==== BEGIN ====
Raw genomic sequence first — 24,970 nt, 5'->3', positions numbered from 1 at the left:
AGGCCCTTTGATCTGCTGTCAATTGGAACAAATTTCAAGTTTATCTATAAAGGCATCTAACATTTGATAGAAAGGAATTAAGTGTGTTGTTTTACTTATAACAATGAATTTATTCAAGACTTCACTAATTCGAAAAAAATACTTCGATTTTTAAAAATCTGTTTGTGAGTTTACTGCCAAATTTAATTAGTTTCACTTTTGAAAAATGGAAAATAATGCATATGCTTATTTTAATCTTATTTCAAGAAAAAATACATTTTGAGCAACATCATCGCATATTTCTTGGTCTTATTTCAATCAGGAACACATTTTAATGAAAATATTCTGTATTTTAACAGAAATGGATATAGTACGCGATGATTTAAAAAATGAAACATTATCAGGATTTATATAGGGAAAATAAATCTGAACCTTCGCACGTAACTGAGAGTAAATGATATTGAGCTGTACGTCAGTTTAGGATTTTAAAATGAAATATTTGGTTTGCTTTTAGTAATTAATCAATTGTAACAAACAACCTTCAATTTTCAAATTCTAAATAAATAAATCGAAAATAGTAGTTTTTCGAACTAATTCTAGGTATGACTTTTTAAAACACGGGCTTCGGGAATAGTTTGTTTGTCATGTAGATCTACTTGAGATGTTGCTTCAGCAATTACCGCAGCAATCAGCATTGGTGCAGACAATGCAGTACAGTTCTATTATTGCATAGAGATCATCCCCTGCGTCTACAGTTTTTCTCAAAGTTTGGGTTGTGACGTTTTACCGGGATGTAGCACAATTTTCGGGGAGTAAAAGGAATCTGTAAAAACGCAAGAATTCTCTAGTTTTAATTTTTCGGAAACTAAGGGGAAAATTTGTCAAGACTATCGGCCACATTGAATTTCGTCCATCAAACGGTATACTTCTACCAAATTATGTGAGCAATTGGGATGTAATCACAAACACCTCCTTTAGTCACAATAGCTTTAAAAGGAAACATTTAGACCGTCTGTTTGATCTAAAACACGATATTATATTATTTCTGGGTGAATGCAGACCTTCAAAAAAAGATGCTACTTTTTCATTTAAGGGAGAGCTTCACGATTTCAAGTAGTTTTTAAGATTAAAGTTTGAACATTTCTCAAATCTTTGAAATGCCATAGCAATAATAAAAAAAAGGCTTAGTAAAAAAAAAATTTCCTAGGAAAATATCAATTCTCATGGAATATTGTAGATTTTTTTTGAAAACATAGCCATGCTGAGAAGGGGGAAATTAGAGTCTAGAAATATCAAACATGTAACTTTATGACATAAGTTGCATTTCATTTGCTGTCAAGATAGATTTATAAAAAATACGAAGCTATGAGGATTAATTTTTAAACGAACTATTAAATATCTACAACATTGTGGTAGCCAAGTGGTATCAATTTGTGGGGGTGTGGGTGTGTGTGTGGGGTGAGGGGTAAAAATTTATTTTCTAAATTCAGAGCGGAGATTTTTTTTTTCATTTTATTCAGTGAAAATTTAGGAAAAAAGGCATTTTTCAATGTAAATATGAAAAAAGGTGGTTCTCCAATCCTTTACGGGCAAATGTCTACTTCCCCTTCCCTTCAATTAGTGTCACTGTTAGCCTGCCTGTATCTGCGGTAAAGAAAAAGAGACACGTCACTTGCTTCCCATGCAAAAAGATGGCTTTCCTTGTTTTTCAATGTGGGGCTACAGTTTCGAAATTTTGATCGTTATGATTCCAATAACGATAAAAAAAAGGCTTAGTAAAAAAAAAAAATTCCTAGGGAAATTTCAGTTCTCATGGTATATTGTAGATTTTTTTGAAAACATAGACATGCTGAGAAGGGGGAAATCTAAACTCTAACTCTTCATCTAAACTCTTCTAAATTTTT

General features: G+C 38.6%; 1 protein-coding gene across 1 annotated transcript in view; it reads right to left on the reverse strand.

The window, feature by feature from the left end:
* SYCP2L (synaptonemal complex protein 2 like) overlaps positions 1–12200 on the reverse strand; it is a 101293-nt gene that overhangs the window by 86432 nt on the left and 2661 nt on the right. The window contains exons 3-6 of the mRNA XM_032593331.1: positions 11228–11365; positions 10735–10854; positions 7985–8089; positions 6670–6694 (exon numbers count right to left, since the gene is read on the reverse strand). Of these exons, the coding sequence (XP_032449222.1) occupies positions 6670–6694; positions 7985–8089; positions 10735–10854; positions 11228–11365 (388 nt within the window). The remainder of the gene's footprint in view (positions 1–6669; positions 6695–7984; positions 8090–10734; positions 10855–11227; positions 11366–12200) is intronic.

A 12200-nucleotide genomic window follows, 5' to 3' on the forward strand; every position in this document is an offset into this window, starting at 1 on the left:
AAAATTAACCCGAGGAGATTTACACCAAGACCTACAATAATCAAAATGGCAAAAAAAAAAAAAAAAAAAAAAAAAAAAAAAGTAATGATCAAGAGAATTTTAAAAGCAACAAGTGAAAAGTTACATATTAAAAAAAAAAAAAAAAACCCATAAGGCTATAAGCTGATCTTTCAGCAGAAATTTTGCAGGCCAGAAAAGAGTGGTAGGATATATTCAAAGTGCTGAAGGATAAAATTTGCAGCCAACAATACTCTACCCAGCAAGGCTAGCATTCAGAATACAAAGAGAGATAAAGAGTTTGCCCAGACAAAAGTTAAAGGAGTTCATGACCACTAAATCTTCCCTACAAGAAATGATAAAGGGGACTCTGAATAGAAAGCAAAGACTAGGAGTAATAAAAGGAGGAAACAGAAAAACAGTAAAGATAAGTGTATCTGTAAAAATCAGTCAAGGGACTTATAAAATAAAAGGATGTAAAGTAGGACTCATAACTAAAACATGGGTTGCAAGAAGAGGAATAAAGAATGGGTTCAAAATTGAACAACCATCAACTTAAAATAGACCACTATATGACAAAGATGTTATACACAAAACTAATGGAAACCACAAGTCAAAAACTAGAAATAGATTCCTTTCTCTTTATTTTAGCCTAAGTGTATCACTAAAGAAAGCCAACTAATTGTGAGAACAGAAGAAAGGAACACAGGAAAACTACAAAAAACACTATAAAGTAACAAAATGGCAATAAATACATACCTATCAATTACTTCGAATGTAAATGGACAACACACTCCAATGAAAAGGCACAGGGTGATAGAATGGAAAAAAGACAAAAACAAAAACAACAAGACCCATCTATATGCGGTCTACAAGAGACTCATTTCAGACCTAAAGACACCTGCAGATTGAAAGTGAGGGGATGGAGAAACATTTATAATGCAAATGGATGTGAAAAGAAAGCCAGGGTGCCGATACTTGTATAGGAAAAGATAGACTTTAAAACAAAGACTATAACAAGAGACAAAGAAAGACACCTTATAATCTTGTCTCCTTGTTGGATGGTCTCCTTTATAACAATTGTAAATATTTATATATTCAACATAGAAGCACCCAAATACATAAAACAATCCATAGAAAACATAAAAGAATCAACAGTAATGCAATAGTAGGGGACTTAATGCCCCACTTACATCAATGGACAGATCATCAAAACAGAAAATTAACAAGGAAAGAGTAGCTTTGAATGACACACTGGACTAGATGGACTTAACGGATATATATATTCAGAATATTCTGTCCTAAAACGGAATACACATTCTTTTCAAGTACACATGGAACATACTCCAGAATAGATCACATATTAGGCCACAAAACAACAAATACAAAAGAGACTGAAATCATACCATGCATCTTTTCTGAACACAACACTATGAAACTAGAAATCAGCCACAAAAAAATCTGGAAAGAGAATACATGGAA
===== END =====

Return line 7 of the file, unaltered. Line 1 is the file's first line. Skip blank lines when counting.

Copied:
AAAATTAACCCGAGGAGATTTACACCAAGACCTACAATAATCAAAATGGCAAAAAAAAAAAAAAAAAAAAAAAAAAAAAAAGTAATGATCAAGAGAATTTTAAAAGCAACAAGTGAAAAGTTACATATTAAAAAAAAAAAAAAAAACCCATAAGGCTATAAGCTGATCTTTCAGCAGAAATTTTGCAGGCCAGAAAAGAGTGGTAGGATATATTCAAAGTGCTGAAGGATAAAATTTGCAGCCAACAATACTCTACCCAGCAAGGCTAGCATTCAGAATACAAAGAGAGATAAAGAGTTTGCCCAGACAAAAGTTAAAGGAGTTCATGACCACTAAATCTTCCCTACAAGAAATGATAAAGGGGACTCTGAATAGAAAGCAAAGACTAGGAGTAATAAAAGGAGGAAACAGAAAAACAGTAAAGATAAGTGTATCTGTAAAAATCAGTCAAGGGACTTATAAAATAAAAGGATGTAAAGTAGGACTCATAACTAAAACATGGGTTGCAAGAAGAGGAATAAAGAATGGGTTCAAAATTGAACAACCATCAACTTAAAATAGACCACTATATGACAAAGATGTTATACACAAAACTAATGGAAACCACAAGTCAAAAACTAGAAATAGATTCCTTTCTCTTTATTTTAGCCTAAGTGTATCACTAAAGAAAGCCAACTAATTGTGAGAACAGAAGAAAGGAACACAGGAAAACTACAAAAAACACTATAAAGTAACAAAATGGCAATAAATACATACCTATCAATTACTTCGAATGTAAATGGACAACACACTCCAATGAAAAGGCACAGGGTGATAGAATGGAAAAAAGACAAAAACAAAAACAACAAGACCCATCTATATGCGGTCTACAAGAGACTCATTTCAGACCTAAAGACACCTGCAGATTGAAAGTGAGGGGATGGAGAAACATTTATAATGCAAATGGATGTGAAAAGAAAGCCAGGGTGCCGATACTTGTATAGGAAAAGATAGACTTTAAAACAAAGACTATAACAAGAGACAAAGAAAGACACCTTATAATCTTGTCTCCTTGTTGGATGGTCTCCTTTATAACAATTGTAAATATTTATATATTCAACATAGAAGCACCCAAATACATAAAACAATCCATAGAAAACATAAAAGAATCAACAGTAATGCAATAGTAGGGGACTTAATGCCCCACTTACATCAATGGACAGATCATCAAAACAGAAAATTAACAAGGAAAGAGTAGCTTTGAATGACACACTGGACTAGATGGACTTAACGGATATATATATTCAGAATATTCTGTCCTAAAACGGAATACACATTCTTTTCAAGTACACATGGAACATACTCCAGAATAGATCACATATTAGGCCACAAAACAACAAATACAAAAGAGACTGAAATCATACCATGCATCTTTTCTGAACACAACACTATGAAACTAGAAATCAGCCACAAAAAAATCTGGAAAGAGAATACATGGAA